Bailout pressure mounts, roils world markets

NEW YORK (Reuters) - Pressure mounted on U.S. lawmakers to agree on a $700 billion financial rescue plan after the collapse of talks in acrimony and the biggest bank closure in U.S. history roiled global markets.

House Financial Services Committee Chairman Barney Frank (D-MA) (2nd L) talks to reporters after a meeting with other Congressional finance leaders to discuss the economic bailout plan in the Capitol in Washington September 25, 2008. From left are Representative Spencer Bachus (R-AL), Frank, Senator Chris Dodd (D-CT) and Senator Jack Reed (D-RI). REUTERS/Kevin Lamarque

President George W. Bush acknowledged that there were disagreements but expressed optimism that Congress and the White House would come together on the proposal to rescue the U.S. financial system.

But as negotiations deteriorated into clashes between Republicans and Democrats in Washington, and as Treasury Secretary Henry Paulson met with lawmakers, turmoil in global financial markets deepened.

U.S. regulators seized bank Washington Mutual Inc Thursday, the biggest bank failure in the nation's history, and sold its assets to JPMorgan Chase & Co JPM.N. In Europe, Belgian-Dutch financial group Fortis NV FOR.BRFOR.AS denied it had a liquidity problem after its shares tumbled more than 20 percent to a 14-year low.

Banks worldwide hoarded cash and showed a growing reluctance to lend, driving rates that institutions charge to each other on loans to a record high in London.

Wachovia Corp WB.N, the sixth-largest U.S. bank, saw its stock price tumble 20 percent, while National City Corp NCC.N, a Midwest regional bank, skidded 22 percent. America's banking industry confronts a rising tide of home foreclosures and loan defaults that has spawned the worst financial crisis since the Great Depression.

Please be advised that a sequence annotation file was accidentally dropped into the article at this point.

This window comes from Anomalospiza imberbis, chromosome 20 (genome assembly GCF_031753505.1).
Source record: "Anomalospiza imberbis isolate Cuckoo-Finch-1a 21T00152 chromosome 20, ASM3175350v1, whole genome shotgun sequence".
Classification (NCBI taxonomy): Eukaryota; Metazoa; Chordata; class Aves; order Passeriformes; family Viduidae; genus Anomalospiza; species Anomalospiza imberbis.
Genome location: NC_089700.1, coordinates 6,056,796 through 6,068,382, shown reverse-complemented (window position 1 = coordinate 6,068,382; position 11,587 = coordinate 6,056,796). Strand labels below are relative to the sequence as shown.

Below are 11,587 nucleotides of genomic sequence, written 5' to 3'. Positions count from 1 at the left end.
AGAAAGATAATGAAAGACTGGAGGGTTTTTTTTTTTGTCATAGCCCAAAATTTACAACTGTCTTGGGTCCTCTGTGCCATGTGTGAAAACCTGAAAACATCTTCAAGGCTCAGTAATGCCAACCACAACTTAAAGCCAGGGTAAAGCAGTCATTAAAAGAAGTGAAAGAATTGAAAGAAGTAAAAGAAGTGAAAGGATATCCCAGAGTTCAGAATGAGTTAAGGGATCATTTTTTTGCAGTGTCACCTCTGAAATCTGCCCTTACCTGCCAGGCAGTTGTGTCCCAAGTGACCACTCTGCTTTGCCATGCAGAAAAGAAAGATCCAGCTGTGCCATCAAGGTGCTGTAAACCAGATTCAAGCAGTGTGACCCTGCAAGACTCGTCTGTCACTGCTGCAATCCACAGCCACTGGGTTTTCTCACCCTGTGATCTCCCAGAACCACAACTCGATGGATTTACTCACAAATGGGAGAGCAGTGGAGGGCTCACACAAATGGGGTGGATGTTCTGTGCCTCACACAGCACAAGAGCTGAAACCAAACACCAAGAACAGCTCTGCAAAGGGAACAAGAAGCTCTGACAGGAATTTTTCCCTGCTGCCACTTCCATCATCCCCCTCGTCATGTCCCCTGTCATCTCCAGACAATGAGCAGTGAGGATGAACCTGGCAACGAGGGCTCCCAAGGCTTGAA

“What you’re going to see is the strong stronger, and the weak are going to die off,” said William Smith, president of Smith Asset Management in New York.

Global money markets dried up, forcing increased injections of cash from central banks. And with no relief in sight, investors flocked to the safety of cash and U.S. government securities.

“The consequences of this turmoil on real economic performance entail clear downside risk,” St. Louis Federal Reserve President James Bullard said in remarks prepared for delivery to a conference in Tennessee.

Adding to the anxiety, new data showed U.S. economic growth was weaker than previously thought in the second quarter, and a survey showed U.S. consumer confidence began to nosedive in September.

Citing the crisis, Europe's biggest bank, HSBC Holdings Plc HSBA.L, said it was cutting 1,100 jobs, adding to more than 80,000 job losses across the banking landscape in the past 18 months.

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U.S. stocks declined, following losses in Asia and Europe.

“The markets are just caught like a deer in the headlights, watching Washington, trying to figure out what the next step is,” said Boris Schlossberg, director of currency research at GFT Forex in New York.

The crisis reverberated in the world's ports, leaving cargo stranded on docks, as banks cease lending and slow global trade, the top executive of a Greek shipping company Excel Maritime Carriers Ltd EXM.N said.

Gold prices jumped more than 4 percent as investors sought safety in bullion. The precious metal is up about 20 percent since September 11, when investment banking titan Lehman Brothers Holdings Inc's LEHMQ.PK stock price collapsed, raising questions about the global banking system.